A lot of those are very good too, if you can get over paying £8 for ice cream. I only buy them when they're on offer.


Got my Tesco groceries delivered today. Thankfully the large tub of raspberry ripple ice cream I ordered was included and everything else I ordered came too. Had no idea about these empty shelves/shortages so I feel quite lucky now!


This. I was in Asda a couple of hours ago. Everything looked normal. Certainly no shortages. A week ago the two pint milks were unavailable, but still plenty of four and six pints. But that's back to normal now so don't know if it was a one-off thing.


My local Morrison’s yesterday had full bare shelves. I assumed it was from the weather and people just buying stuff for picnics and parties, it’s only occurred to me since seeing the news that it may be linked to the shortages. As you walk in there’s a long fruit stand and it was empty, think it’s normally berries in that, very little on the other fruit wall. Hardly any herbs. Literally about 5 bags of salad left, managed to grab the last pea shoots and the rest was just a few bags of rocket. No bottled flavoured water, low stocks of normal bottled water. Big gaps on the beer aisle. Big gaps on the crisps aisle. I did see an empty shelf somewhere but can’t remember where, might have been around the crisps. Several fridges down at the deli meat end closed off, no sure if anything was missing or if they’d just condensed everything down. No pork pies though. In the freezer section there was loads of freezers empty and closed off, again I don’t know if anything was missing or if they’d just condensed stuff down. I skipped most of the middle dry/tinned aisles as I only bought salad bits, meats and ice but it stuck me as having a lot more bare shelves than usual.


They are true, but I think they are isolated. The main reason is that employees having to self-isolate has produced temporary disruption to supply chains, which in the UK are very 'just in time.' This is largely an effect of the NHS test and trace app. However, it IS true that heatwave-related items (e.g. soft drinks, ice cream) always DO get bought in massive quantities during a heatwave and run out. That's no biggie- it's just that our heatwaves are random enough it's impossible to plan for them. The Brexit effect is a different thing and it's currently largely obscured by the Covid effect.


Never heard of this, been shopping today, spent £350 (I hulk shop) as normal, the missus asked how were the shelves, I said "normal, why?" then I heard that people were raiding supermarkets apparently




They should put adverts on The Hulk. He's basically a giant Banner....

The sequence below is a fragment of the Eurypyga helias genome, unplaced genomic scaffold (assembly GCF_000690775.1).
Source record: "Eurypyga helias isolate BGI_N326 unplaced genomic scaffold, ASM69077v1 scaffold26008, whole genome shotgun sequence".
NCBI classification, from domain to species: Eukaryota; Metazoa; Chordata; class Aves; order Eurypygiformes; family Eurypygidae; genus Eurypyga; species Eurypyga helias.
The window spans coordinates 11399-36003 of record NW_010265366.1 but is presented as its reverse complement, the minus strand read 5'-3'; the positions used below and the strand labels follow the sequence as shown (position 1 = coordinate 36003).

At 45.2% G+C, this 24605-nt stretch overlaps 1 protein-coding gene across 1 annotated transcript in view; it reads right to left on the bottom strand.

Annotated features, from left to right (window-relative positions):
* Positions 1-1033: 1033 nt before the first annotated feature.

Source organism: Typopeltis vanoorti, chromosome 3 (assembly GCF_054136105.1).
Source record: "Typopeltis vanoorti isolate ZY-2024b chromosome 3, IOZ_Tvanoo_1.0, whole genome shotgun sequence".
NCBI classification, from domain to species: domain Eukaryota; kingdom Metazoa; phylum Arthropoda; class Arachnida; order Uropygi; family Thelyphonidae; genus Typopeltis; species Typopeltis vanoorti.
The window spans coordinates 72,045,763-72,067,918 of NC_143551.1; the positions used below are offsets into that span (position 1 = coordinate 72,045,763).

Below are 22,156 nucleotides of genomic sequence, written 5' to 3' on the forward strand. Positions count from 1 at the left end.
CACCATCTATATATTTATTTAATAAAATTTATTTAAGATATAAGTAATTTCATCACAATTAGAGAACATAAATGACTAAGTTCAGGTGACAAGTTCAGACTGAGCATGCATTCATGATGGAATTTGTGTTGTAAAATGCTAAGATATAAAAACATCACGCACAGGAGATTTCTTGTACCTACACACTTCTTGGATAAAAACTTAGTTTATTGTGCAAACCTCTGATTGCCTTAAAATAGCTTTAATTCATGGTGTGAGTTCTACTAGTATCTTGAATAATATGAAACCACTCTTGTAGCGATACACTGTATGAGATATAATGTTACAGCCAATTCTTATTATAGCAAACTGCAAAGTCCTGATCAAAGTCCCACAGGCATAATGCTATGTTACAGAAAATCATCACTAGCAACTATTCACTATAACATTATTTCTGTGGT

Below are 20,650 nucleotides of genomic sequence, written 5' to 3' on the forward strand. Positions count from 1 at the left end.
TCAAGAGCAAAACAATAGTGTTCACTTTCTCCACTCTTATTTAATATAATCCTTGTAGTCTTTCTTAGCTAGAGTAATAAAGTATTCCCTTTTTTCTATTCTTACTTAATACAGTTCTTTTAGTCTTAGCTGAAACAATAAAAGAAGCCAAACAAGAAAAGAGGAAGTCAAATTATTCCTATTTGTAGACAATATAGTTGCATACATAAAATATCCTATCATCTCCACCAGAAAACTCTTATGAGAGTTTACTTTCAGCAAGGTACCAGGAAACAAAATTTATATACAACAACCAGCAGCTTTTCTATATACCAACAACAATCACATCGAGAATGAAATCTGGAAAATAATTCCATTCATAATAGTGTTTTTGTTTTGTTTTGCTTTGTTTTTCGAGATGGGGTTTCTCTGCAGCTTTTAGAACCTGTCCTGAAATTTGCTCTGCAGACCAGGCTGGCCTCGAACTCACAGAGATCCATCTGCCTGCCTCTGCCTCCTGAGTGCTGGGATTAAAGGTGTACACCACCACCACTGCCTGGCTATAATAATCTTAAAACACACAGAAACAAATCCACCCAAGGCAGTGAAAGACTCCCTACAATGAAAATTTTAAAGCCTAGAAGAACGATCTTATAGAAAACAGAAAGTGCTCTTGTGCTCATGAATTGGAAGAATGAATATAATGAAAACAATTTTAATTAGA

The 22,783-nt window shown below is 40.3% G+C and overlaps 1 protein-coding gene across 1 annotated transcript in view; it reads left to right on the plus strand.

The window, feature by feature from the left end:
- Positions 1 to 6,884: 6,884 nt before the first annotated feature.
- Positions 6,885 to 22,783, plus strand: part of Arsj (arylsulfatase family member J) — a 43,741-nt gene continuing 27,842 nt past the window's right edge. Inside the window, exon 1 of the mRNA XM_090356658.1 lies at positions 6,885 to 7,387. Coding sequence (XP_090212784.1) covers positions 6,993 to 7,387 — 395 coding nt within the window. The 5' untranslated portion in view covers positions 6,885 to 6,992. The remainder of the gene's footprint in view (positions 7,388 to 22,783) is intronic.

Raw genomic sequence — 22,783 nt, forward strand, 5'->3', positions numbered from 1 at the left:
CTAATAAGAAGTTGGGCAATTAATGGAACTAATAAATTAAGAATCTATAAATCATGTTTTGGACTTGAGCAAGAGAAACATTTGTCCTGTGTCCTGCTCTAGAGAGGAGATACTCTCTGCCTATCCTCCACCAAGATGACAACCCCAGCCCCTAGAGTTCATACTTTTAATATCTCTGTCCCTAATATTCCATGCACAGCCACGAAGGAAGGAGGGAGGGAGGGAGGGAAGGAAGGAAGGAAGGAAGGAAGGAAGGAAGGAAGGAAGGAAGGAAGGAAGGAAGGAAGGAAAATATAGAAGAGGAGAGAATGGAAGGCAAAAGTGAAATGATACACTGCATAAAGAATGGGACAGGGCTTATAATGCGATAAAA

Bulk =)


This should be a thing!


I don't know, cos my local Tesco had never been introduced to the idea of stock control anyway.


It's regional. If you live in a holiday / tourist area of the UK, various supermarket shelves will be empty between now and September.


I couldn't get any original flavour hula hoops, bloody farage!


I couldn’t get my seabrook ready salted multipack :(


With "just in time" multi drop deliveries being standard for years, it only takes a pileup on the M6 or a driver throwing a sickie to produce empty shelves for a bit. Sure there is a shortage of staff across the country due to the way the Delta variant is spreading and that we kinda gave up on social distancing a while back - but I don't think it's much of an issue.


Yep, the big supermarkets don't really have a "back" these days. The deliveries arrive and all the pallets come off the trailer and are wheeled straight onto the shop floor where its all put onto the shelves. The "back" storeroom is for the odds and sods overflow and the big bulky stuff like cornflakes and 2ltr drinks bottles.


I live in a tourist area and at particularly the start of the summer holidays, everything hot weather related goes fast. Beer, soft drinks, ice cream, BBQ meat, BBQ coals etc. It's obviously been worse the last 2 years with *'staycations'* being way more popular. People will blame Brexit or self isolation if they have a particular agenda they want to push, but it's always going to happen. The supermarkets themselves are blaming isolation so it could be a thing. Or might just be a convenient excuse for not keeping up with demand (for the 20th year in a row).


I was on holiday last week and the supermarket definitely looked less full, the alcohol in particular


My boyfriend went to Aldi this morning and the only thing they'd run out of was chia seeds.


Couldn't get chia seeds from Ocado either, we've had to start rationing the ones we've got left. WHEN WILL THIS MADNESS END!?


We're boned....


There were a few empty shelves in Sainsburys last night, and one row of fridges was completely empty. Last weekend my local Waitrose had some empty shelves, and Aldi too. Hard to know whether it's just confirmation bias on my part as I noticed empty spots when normally I'd have just looked past them... At any rate, I'm not going hungry...


It's a load of crap, the Morrisons I work for has been fine for supply and having the same issues with on time deliveries as we use to have 8 years ago. The only thing we are struggling to stock is prepared salad, which happens every summer and cucumbers, which is probably an import issue. I know Lidl are struggling to keep stores stocked from their RDC, apparently they are struggling with a lack of drivers and pickers ever since Brexit. This is no surprise though, pay people a crap wage and they won't want to work for you, years of big business being able to hold down pay to maximize their bonuses is coming to bite the big bosses in the ass.